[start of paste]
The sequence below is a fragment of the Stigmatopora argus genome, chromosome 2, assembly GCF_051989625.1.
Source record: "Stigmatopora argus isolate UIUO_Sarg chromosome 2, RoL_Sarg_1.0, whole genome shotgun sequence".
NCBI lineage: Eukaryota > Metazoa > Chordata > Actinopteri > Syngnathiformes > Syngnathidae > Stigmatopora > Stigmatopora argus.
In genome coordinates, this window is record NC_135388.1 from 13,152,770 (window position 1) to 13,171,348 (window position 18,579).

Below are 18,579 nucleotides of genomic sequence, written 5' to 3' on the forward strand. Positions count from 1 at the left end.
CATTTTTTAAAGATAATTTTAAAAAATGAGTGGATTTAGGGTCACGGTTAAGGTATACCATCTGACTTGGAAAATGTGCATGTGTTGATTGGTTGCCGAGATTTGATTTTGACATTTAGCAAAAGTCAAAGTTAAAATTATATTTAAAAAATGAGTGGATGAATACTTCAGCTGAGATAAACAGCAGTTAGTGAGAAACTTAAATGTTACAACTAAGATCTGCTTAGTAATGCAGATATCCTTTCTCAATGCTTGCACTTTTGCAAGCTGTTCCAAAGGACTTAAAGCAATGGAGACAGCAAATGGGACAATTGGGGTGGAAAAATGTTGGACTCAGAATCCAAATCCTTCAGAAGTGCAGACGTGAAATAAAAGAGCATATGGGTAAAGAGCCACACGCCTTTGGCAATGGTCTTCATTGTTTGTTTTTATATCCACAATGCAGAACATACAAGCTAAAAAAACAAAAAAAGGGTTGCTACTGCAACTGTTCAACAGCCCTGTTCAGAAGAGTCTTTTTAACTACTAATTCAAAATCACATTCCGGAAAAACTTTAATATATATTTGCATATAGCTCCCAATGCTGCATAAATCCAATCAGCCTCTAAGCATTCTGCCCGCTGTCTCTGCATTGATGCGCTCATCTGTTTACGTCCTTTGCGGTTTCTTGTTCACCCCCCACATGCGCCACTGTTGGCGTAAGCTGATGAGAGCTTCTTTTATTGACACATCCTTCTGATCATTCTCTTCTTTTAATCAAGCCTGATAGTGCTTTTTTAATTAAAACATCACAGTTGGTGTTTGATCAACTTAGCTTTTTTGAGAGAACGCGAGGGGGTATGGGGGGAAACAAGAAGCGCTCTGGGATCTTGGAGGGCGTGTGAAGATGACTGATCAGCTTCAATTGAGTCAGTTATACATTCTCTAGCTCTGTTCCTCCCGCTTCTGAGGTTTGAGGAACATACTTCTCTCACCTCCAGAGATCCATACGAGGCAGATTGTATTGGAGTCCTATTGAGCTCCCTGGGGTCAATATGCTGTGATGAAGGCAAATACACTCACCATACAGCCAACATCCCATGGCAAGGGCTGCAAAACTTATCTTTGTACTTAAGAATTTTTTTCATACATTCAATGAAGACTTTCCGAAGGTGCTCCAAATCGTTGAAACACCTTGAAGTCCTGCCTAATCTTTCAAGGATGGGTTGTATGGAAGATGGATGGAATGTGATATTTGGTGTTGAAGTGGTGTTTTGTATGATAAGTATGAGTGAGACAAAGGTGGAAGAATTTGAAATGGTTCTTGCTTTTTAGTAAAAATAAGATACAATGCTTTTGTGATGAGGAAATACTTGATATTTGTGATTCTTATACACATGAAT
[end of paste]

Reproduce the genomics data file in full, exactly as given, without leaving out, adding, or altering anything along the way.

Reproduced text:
The sequence below is a fragment of the Stigmatopora argus genome, chromosome 2, assembly GCF_051989625.1.
Source record: "Stigmatopora argus isolate UIUO_Sarg chromosome 2, RoL_Sarg_1.0, whole genome shotgun sequence".
NCBI lineage: Eukaryota > Metazoa > Chordata > Actinopteri > Syngnathiformes > Syngnathidae > Stigmatopora > Stigmatopora argus.
In genome coordinates, this window is record NC_135388.1 from 13,152,770 (window position 1) to 13,171,348 (window position 18,579).

Below are 18,579 nucleotides of genomic sequence, written 5' to 3' on the forward strand. Positions count from 1 at the left end.
CATTTTTTAAAGATAATTTTAAAAAATGAGTGGATTTAGGGTCACGGTTAAGGTATACCATCTGACTTGGAAAATGTGCATGTGTTGATTGGTTGCCGAGATTTGATTTTGACATTTAGCAAAAGTCAAAGTTAAAATTATATTTAAAAAATGAGTGGATGAATACTTCAGCTGAGATAAACAGCAGTTAGTGAGAAACTTAAATGTTACAACTAAGATCTGCTTAGTAATGCAGATATCCTTTCTCAATGCTTGCACTTTTGCAAGCTGTTCCAAAGGACTTAAAGCAATGGAGACAGCAAATGGGACAATTGGGGTGGAAAAATGTTGGACTCAGAATCCAAATCCTTCAGAAGTGCAGACGTGAAATAAAAGAGCATATGGGTAAAGAGCCACACGCCTTTGGCAATGGTCTTCATTGTTTGTTTTTATATCCACAATGCAGAACATACAAGCTAAAAAAACAAAAAAAGGGTTGCTACTGCAACTGTTCAACAGCCCTGTTCAGAAGAGTCTTTTTAACTACTAATTCAAAATCACATTCCGGAAAAACTTTAATATATATTTGCATATAGCTCCCAATGCTGCATAAATCCAATCAGCCTCTAAGCATTCTGCCCGCTGTCTCTGCATTGATGCGCTCATCTGTTTACGTCCTTTGCGGTTTCTTGTTCACCCCCCACATGCGCCACTGTTGGCGTAAGCTGATGAGAGCTTCTTTTATTGACACATCCTTCTGATCATTCTCTTCTTTTAATCAAGCCTGATAGTGCTTTTTTAATTAAAACATCACAGTTGGTGTTTGATCAACTTAGCTTTTTTGAGAGAACGCGAGGGGGTATGGGGGGAAACAAGAAGCGCTCTGGGATCTTGGAGGGCGTGTGAAGATGACTGATCAGCTTCAATTGAGTCAGTTATACATTCTCTAGCTCTGTTCCTCCCGCTTCTGAGGTTTGAGGAACATACTTCTCTCACCTCCAGAGATCCATACGAGGCAGATTGTATTGGAGTCCTATTGAGCTCCCTGGGGTCAATATGCTGTGATGAAGGCAAATACACTCACCATACAGCCAACATCCCATGGCAAGGGCTGCAAAACTTATCTTTGTACTTAAGAATTTTTTTCATACATTCAATGAAGACTTTCCGAAGGTGCTCCAAATCGTTGAAACACCTTGAAGTCCTGCCTAATCTTTCAAGGATGGGTTGTATGGAAGATGGATGGAATGTGATATTTGGTGTTGAAGTGGTGTTTTGTATGATAAGTATGAGTGAGACAAAGGTGGAAGAATTTGAAATGGTTCTTGCTTTTTAGTAAAAATAAGATACAATGCTTTTGTGATGAGGAAATACTTGATATTTGTGATTCTTATACACATGAAT